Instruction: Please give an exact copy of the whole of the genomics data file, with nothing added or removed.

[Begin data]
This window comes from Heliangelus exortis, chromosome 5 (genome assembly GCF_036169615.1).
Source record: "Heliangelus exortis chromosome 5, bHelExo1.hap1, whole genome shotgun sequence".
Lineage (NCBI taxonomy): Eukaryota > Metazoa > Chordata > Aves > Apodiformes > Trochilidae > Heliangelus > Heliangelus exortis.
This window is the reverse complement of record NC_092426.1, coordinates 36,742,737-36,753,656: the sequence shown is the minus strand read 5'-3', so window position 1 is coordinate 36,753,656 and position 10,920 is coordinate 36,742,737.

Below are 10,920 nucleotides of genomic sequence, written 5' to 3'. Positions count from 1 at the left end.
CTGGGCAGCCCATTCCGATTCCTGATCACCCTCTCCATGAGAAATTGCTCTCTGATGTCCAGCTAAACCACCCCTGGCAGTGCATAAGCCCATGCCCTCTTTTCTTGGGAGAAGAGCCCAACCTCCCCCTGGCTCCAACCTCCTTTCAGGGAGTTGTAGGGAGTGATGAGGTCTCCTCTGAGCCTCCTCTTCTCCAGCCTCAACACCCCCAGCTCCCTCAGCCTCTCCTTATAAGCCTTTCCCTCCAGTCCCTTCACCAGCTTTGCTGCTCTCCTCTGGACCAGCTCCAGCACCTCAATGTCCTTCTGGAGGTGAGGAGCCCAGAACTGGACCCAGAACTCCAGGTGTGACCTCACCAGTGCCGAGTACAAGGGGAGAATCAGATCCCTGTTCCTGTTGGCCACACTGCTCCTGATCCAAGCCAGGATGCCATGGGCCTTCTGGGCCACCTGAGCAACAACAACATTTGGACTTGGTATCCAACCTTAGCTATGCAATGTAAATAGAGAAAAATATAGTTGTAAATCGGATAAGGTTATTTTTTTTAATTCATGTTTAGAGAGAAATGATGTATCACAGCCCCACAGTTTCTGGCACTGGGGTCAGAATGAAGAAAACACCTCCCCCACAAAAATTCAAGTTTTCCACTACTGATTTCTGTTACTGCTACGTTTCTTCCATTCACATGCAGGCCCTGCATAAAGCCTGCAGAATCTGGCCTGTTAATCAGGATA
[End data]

This window comes from Heliangelus exortis, chromosome 5 (genome assembly GCF_036169615.1).
Source record: "Heliangelus exortis chromosome 5, bHelExo1.hap1, whole genome shotgun sequence".
Lineage (NCBI taxonomy): Eukaryota > Metazoa > Chordata > Aves > Apodiformes > Trochilidae > Heliangelus > Heliangelus exortis.
This window is the reverse complement of record NC_092426.1, coordinates 36,742,737-36,753,656: the sequence shown is the minus strand read 5'-3', so window position 1 is coordinate 36,753,656 and position 10,920 is coordinate 36,742,737.

Below are 10,920 nucleotides of genomic sequence, written 5' to 3'. Positions count from 1 at the left end.
CTGGGCAGCCCATTCCGATTCCTGATCACCCTCTCCATGAGAAATTGCTCTCTGATGTCCAGCTAAACCACCCCTGGCAGTGCATAAGCCCATGCCCTCTTTTCTTGGGAGAAGAGCCCAACCTCCCCCTGGCTCCAACCTCCTTTCAGGGAGTTGTAGGGAGTGATGAGGTCTCCTCTGAGCCTCCTCTTCTCCAGCCTCAACACCCCCAGCTCCCTCAGCCTCTCCTTATAAGCCTTTCCCTCCAGTCCCTTCACCAGCTTTGCTGCTCTCCTCTGGACCAGCTCCAGCACCTCAATGTCCTTCTGGAGGTGAGGAGCCCAGAACTGGACCCAGAACTCCAGGTGTGACCTCACCAGTGCCGAGTACAAGGGGAGAATCAGATCCCTGTTCCTGTTGGCCACACTGCTCCTGATCCAAGCCAGGATGCCATGGGCCTTCTGGGCCACCTGAGCAACAACAACATTTGGACTTGGTATCCAACCTTAGCTATGCAATGTAAATAGAGAAAAATATAGTTGTAAATCGGATAAGGTTATTTTTTTTAATTCATGTTTAGAGAGAAATGATGTATCACAGCCCCACAGTTTCTGGCACTGGGGTCAGAATGAAGAAAACACCTCCCCCACAAAAATTCAAGTTTTCCACTACTGATTTCTGTTACTGCTACGTTTCTTCCATTCACATGCAGGCCCTGCATAAAGCCTGCAGAATCTGGCCTGTTAATCAGGATA